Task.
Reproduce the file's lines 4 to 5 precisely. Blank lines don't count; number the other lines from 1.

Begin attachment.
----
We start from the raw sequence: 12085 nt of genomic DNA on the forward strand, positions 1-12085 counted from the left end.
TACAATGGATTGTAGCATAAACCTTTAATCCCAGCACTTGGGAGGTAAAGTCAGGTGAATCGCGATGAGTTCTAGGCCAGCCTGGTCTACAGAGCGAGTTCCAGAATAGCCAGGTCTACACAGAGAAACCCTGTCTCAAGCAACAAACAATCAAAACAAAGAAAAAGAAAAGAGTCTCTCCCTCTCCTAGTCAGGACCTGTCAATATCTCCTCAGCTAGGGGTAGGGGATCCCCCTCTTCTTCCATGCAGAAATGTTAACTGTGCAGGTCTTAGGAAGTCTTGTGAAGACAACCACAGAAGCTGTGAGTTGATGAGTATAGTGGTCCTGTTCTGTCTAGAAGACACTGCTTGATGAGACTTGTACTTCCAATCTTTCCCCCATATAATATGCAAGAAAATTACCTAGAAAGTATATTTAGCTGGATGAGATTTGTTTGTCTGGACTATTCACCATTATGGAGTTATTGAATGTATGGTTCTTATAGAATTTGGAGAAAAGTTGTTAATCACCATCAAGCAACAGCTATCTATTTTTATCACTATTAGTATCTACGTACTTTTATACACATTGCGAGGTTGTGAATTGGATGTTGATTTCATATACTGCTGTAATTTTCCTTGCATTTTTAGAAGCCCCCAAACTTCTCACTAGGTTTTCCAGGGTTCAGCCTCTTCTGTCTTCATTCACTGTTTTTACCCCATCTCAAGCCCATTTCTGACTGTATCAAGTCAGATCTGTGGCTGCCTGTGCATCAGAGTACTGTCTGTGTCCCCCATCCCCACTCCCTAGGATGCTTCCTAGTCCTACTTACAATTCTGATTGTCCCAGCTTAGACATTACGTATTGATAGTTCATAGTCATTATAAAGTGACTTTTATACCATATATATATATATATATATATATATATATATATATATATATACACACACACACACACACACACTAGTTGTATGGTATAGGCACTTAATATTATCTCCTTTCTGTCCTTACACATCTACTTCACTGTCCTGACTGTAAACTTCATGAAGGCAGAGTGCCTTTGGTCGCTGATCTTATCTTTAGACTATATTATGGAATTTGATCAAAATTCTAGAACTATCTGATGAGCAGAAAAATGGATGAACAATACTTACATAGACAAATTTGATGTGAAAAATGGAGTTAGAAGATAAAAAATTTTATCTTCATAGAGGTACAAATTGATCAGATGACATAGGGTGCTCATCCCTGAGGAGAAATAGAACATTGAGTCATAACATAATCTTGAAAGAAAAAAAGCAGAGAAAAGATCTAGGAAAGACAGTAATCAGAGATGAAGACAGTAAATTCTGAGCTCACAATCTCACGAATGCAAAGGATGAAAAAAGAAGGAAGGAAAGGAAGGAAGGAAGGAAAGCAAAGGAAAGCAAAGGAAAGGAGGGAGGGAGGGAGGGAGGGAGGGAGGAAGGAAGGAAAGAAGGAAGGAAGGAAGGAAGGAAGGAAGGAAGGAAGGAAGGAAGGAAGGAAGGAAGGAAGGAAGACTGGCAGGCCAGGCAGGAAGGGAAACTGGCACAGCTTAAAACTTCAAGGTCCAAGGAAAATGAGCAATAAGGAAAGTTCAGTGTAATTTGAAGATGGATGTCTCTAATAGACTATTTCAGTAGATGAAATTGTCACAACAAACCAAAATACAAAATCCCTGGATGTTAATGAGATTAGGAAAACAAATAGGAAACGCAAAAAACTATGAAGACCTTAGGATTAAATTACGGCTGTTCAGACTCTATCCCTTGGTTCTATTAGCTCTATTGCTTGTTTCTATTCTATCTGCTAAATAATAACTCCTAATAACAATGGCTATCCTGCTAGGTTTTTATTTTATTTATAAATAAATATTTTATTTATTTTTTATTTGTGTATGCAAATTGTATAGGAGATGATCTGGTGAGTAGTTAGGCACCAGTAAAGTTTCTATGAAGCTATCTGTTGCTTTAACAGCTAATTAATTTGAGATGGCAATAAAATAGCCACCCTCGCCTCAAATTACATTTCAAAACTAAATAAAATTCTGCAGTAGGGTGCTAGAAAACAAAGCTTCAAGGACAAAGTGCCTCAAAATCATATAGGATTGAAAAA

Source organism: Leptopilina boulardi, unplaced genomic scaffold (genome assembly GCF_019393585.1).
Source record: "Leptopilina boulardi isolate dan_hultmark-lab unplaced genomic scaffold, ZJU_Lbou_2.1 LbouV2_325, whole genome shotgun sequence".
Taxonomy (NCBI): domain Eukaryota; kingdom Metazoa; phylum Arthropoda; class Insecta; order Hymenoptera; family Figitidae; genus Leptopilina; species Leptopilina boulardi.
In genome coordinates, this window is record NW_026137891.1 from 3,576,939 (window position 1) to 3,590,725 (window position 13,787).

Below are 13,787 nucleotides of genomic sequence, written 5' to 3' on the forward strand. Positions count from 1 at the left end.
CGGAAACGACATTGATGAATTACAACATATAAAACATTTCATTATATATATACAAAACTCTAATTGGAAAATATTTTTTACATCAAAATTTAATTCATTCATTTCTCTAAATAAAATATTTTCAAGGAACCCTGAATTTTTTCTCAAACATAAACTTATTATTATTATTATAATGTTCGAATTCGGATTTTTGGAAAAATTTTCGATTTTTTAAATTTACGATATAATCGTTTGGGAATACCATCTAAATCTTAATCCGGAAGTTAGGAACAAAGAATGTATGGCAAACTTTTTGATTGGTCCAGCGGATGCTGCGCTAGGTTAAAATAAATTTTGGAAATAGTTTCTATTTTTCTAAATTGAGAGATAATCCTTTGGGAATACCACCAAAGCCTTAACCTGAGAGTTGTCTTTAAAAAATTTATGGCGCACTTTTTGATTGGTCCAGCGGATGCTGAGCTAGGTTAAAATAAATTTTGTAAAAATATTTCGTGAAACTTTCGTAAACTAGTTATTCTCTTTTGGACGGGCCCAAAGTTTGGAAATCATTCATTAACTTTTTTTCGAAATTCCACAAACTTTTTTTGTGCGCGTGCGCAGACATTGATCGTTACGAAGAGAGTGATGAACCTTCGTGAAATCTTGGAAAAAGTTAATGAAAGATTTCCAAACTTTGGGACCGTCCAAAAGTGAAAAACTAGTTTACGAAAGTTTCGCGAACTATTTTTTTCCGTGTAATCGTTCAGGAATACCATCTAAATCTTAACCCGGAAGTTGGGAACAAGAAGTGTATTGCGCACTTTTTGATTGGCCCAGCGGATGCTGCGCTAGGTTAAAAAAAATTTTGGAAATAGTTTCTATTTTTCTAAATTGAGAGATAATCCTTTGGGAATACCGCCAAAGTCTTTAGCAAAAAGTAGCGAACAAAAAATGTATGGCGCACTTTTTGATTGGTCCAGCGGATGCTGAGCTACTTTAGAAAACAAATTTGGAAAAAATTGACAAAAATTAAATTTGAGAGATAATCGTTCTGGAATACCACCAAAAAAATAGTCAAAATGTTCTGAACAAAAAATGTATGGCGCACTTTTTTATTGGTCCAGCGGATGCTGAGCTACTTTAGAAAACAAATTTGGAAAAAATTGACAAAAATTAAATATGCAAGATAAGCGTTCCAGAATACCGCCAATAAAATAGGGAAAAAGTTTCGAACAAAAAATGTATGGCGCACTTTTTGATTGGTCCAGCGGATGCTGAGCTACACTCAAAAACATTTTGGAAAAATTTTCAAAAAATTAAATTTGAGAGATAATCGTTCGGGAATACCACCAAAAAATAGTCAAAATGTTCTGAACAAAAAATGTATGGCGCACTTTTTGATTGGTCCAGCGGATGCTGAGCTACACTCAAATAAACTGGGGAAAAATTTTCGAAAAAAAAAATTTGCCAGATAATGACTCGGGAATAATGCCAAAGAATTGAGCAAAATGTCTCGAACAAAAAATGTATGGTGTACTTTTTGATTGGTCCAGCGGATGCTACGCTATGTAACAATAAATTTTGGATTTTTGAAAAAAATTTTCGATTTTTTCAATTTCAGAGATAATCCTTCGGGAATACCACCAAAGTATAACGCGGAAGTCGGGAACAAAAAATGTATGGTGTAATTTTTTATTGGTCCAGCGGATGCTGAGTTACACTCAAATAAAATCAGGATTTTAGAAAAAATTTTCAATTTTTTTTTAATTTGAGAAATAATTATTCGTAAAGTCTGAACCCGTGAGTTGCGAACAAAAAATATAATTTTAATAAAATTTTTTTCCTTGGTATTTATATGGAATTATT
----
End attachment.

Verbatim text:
Source record: "Leptopilina boulardi isolate dan_hultmark-lab unplaced genomic scaffold, ZJU_Lbou_2.1 LbouV2_325, whole genome shotgun sequence".
Taxonomy (NCBI): domain Eukaryota; kingdom Metazoa; phylum Arthropoda; class Insecta; order Hymenoptera; family Figitidae; genus Leptopilina; species Leptopilina boulardi.